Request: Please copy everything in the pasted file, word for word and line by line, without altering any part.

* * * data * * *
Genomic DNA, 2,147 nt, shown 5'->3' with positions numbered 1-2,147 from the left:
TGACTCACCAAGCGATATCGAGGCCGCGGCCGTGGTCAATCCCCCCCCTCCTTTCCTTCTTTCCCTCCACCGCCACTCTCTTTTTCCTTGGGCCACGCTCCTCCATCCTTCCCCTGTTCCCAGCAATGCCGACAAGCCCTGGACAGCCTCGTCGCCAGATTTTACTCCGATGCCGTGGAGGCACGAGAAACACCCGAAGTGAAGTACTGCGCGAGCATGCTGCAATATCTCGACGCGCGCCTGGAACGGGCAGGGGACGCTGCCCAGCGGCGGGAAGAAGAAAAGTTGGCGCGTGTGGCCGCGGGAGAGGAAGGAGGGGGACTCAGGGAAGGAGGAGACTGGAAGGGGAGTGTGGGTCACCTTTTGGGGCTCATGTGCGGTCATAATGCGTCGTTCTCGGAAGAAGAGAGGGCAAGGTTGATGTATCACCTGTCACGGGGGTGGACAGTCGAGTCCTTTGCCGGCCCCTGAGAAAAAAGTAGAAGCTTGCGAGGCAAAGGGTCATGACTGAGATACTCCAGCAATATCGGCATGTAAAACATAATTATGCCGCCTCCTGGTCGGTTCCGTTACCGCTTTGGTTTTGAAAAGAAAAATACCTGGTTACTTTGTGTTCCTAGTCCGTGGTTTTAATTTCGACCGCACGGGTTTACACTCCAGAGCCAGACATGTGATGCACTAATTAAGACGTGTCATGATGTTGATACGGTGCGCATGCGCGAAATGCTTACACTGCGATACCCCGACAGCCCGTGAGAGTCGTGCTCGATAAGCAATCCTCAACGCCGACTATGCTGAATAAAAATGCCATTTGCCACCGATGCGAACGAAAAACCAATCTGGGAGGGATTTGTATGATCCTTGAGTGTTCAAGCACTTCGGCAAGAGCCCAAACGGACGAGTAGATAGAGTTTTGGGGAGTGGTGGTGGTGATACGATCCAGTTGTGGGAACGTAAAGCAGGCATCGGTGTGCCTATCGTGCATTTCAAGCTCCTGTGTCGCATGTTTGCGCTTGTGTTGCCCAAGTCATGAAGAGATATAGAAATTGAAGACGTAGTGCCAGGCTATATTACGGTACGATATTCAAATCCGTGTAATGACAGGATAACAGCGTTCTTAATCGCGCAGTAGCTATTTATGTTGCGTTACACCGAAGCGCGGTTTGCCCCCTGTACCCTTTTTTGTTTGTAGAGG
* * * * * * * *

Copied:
Genomic DNA, 2,147 nt, shown 5'->3' with positions numbered 1-2,147 from the left:
TGACTCACCAAGCGATATCGAGGCCGCGGCCGTGGTCAATCCCCCCCCTCCTTTCCTTCTTTCCCTCCACCGCCACTCTCTTTTTCCTTGGGCCACGCTCCTCCATCCTTCCCCTGTTCCCAGCAATGCCGACAAGCCCTGGACAGCCTCGTCGCCAGATTTTACTCCGATGCCGTGGAGGCACGAGAAACACCCGAAGTGAAGTACTGCGCGAGCATGCTGCAATATCTCGACGCGCGCCTGGAACGGGCAGGGGACGCTGCCCAGCGGCGGGAAGAAGAAAAGTTGGCGCGTGTGGCCGCGGGAGAGGAAGGAGGGGGACTCAGGGAAGGAGGAGACTGGAAGGGGAGTGTGGGTCACCTTTTGGGGCTCATGTGCGGTCATAATGCGTCGTTCTCGGAAGAAGAGAGGGCAAGGTTGATGTATCACCTGTCACGGGGGTGGACAGTCGAGTCCTTTGCCGGCCCCTGAGAAAAAAGTAGAAGCTTGCGAGGCAAAGGGTCATGACTGAGATACTCCAGCAATATCGGCATGTAAAACATAATTATGCCGCCTCCTGGTCGGTTCCGTTACCGCTTTGGTTTTGAAAAGAAAAATACCTGGTTACTTTGTGTTCCTAGTCCGTGGTTTTAATTTCGACCGCACGGGTTTACACTCCAGAGCCAGACATGTGATGCACTAATTAAGACGTGTCATGATGTTGATACGGTGCGCATGCGCGAAATGCTTACACTGCGATACCCCGACAGCCCGTGAGAGTCGTGCTCGATAAGCAATCCTCAACGCCGACTATGCTGAATAAAAATGCCATTTGCCACCGATGCGAACGAAAAACCAATCTGGGAGGGATTTGTATGATCCTTGAGTGTTCAAGCACTTCGGCAAGAGCCCAAACGGACGAGTAGATAGAGTTTTGGGGAGTGGTGGTGGTGATACGATCCAGTTGTGGGAACGTAAAGCAGGCATCGGTGTGCCTATCGTGCATTTCAAGCTCCTGTGTCGCATGTTTGCGCTTGTGTTGCCCAAGTCATGAAGAGATATAGAAATTGAAGACGTAGTGCCAGGCTATATTACGGTACGATATTCAAATCCGTGTAATGACAGGATAACAGCGTTCTTAATCGCGCAGTAGCTATTTATGTTGCGTTACACCGAAGCGCGGTTTGCCCCCTGTACCCTTTTTTGTTTGTAGAGG